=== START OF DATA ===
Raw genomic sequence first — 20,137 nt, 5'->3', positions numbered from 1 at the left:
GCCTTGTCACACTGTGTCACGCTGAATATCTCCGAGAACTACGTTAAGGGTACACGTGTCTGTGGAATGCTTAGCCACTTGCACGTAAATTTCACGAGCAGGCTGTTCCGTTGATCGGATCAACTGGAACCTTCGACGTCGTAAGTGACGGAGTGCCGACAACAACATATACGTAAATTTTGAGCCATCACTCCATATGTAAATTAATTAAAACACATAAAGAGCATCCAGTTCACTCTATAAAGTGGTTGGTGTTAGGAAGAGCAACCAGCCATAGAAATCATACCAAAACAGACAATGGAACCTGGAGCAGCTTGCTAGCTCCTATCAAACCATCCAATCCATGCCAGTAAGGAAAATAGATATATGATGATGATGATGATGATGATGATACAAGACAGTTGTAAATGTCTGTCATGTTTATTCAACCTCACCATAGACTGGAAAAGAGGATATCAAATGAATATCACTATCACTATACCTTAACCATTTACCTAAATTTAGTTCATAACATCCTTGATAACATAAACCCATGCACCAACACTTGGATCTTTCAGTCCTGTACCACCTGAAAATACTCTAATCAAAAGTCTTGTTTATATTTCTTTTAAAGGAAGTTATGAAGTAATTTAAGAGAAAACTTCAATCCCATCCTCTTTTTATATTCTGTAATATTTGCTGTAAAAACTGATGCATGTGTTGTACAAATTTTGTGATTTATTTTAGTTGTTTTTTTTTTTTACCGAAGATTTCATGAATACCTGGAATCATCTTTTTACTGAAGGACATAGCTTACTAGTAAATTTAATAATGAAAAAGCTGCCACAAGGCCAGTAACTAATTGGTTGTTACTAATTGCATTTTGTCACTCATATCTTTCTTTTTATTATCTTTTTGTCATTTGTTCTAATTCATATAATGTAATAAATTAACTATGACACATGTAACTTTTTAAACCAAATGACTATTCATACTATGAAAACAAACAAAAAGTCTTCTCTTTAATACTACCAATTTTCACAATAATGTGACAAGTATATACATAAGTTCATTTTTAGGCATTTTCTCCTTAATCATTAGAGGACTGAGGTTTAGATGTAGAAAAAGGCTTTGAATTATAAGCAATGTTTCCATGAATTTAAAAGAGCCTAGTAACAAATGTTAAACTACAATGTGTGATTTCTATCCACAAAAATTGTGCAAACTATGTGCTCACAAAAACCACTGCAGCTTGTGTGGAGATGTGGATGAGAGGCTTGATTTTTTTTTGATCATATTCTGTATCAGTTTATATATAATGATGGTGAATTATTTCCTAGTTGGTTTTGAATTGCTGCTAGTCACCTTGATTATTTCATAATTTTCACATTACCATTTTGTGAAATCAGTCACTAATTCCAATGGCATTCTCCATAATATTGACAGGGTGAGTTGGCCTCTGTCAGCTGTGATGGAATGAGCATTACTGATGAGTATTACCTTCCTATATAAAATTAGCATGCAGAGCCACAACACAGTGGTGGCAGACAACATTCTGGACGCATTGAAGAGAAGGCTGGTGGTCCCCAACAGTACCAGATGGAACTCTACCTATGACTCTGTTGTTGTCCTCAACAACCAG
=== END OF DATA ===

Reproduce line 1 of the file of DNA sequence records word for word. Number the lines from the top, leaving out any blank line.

Raw genomic sequence first — 20,137 nt, 5'->3', positions numbered from 1 at the left: